Over the next few days, the Federal Bureau of Prisons will release nearly 6,000 inmates from prisons across the country in an effort to help decrease overcrowding and reduce the time served for those who were given harsh sentences for drug-related crimes.
But once on the outside, many of them will join the growing number of former inmates struggling to find work and get ahead.
"We have a problem that is so huge, this is like Hurricane Katrina," said Michael Hannigan, the president and co-founder of Give Something Back Office Supplies, a company that hires ex-offenders. "Normal market mechanisms are not going to be enough to help all of these people that are coming out of prison [to] transition."
Former inmates often face enormous challenges finding work after they've been released: not only have many of them been out of the workforce for years, but often their criminal record prevents them from even getting their foot in the door in the first place.
A recent survey by the Ella Baker Center for Human Rights found that 76% of former inmates said finding work after being released was difficult or nearly impossible. Nearly two thirds of the respondents were unemployed or underemployed five years after being released from prison.
Imprisoned by "the Box"
At 41, John Jones has spent one third of his life behind bars. His first bid came at the age of 16, when he was sentenced to eight years in a prison for young offenders for being in a car during a drive by murder. He was released in December 1998 and within two weeks he found a job working as a warehouse shipping clerk.
For Jones, a big part of landing that job was being able to meet the hiring manager in person. "When you have the opportunity to sit down face-to-face for an interview, you have more of an opportunity to get a job," Jones said.
But in July 2012, after Jones served five years in prison on an assault charge -- his second stint behind bars -- he faced another hurdle: the box on the online job applications that told employers he had a felony conviction in his past. While he had seen the box sporadically on applications in the past, it was now everywhere he applied.
Jones applied for jobs as a shipping clerk, forklift driver, retail associate and even contacted multiple temp agencies desperately looking for "any type of job."
No one called him back.
Jones was unemployed for 18 months doing "whatever it took," to get by, even occasionally "going back to hustling," he said.
He finally landed two part-time jobs, one working security at a fast food restaurant and another as a server at an Indonesian restaurant. In February, he had just started working at a non-profit organization with victims of violent crime when he was arrested again for a parole violation -- one that Jones says he was not aware of.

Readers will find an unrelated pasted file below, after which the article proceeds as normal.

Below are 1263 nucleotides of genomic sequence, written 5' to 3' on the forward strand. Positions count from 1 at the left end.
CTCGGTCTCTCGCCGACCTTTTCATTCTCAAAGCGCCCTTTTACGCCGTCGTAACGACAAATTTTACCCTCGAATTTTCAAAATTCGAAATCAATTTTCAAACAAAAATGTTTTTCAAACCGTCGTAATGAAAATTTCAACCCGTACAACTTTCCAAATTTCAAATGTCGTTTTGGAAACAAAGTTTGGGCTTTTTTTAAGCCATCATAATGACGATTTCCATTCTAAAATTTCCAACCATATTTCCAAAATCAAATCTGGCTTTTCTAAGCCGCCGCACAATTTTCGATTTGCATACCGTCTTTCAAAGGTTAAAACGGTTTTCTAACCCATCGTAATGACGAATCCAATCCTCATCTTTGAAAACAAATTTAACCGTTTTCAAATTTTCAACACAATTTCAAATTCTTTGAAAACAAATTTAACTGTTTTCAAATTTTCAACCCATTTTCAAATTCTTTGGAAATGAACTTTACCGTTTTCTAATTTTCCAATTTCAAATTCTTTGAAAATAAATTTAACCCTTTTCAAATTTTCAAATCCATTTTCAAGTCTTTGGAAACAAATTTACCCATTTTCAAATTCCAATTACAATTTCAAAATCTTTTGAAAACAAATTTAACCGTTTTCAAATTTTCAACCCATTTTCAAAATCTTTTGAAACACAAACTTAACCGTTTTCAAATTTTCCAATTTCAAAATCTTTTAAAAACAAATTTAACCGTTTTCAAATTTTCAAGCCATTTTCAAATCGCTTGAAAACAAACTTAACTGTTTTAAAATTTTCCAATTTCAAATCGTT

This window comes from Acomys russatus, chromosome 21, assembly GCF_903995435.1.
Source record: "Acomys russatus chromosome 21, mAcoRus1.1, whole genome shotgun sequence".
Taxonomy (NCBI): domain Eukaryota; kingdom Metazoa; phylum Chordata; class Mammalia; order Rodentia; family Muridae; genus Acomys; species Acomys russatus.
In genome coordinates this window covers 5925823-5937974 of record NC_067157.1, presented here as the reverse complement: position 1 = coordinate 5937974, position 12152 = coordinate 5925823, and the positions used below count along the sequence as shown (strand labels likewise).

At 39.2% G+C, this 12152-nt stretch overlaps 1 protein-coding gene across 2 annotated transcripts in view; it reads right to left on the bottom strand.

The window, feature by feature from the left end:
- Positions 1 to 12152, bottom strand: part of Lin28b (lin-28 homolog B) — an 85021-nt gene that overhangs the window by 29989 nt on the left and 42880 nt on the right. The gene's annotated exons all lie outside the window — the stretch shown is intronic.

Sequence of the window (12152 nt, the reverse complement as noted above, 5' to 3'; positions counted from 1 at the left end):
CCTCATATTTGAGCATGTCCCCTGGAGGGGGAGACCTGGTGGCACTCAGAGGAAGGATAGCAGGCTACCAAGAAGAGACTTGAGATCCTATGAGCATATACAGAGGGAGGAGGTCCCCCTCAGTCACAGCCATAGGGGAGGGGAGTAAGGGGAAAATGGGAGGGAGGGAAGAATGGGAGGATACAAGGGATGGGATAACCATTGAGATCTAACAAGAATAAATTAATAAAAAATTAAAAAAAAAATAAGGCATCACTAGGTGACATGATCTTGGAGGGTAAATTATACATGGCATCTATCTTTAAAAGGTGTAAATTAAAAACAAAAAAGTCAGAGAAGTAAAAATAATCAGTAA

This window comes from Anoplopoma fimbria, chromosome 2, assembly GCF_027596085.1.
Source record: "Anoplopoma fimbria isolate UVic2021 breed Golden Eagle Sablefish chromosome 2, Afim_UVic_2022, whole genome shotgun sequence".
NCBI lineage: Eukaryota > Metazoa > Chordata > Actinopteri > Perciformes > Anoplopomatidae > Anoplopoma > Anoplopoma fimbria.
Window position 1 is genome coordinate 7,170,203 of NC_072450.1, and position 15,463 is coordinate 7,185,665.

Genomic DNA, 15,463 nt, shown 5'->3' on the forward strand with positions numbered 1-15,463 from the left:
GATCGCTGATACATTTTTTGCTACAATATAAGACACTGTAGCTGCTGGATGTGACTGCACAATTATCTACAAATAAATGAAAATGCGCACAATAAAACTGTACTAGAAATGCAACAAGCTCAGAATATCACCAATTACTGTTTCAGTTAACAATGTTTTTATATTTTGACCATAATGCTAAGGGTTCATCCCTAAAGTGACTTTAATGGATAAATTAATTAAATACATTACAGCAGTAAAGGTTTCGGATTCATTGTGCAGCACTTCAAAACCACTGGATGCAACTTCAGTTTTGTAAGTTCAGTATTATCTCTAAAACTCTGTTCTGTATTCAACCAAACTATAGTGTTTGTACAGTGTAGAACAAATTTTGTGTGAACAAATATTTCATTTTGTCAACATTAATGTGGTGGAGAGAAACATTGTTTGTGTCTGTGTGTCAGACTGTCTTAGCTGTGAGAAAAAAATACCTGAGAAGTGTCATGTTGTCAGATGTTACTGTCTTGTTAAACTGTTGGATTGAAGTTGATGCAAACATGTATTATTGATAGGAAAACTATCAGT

In August 2015, soon after he was released, Jones started working at The Ella Baker Center as criminal justice advocate.
Many employers have a mental block against hiring people with criminal records, said Philip Genty, the director of the Prisoners and Families Clinic at Columbia Law School. "You can almost look at incarceration as a contagious disease," Genty said. "Once somebody has that taint, they are just looked at differently. It's not even at the rational level."
Hannigan of Give Something Back Office Supplies said many employers "assume that everybody that comes out of prison is Charles Manson," when the opposite is often the case.
Researchers from the Harvard Kennedy School who followed 122 men and women who had been released from the state prison in Massachusetts found that six months to a year after their release, just over half of the group had found a job. Data from the New York State Division of Parole showed that only 36% of able-bodied parolees who had been out of prison for 30 days or more were employed in 2014.
The issue of finding employment for those with criminal histories is further compounded by race, especially because black and Latino men represent 59% of the 1.6 million men in U.S. prisons.
In addition, research by Devah Pager, the author of Marked: Race, Crime, and Finding Work in an Era of Mass Incarceration, showed that white job applicants were more likely than blacks to get a response from an employer, regardless of whether the white applicant had a criminal history. Perhaps most striking was the finding that whites with criminal histories were more likely to be called back by an employer than blacks without a criminal history.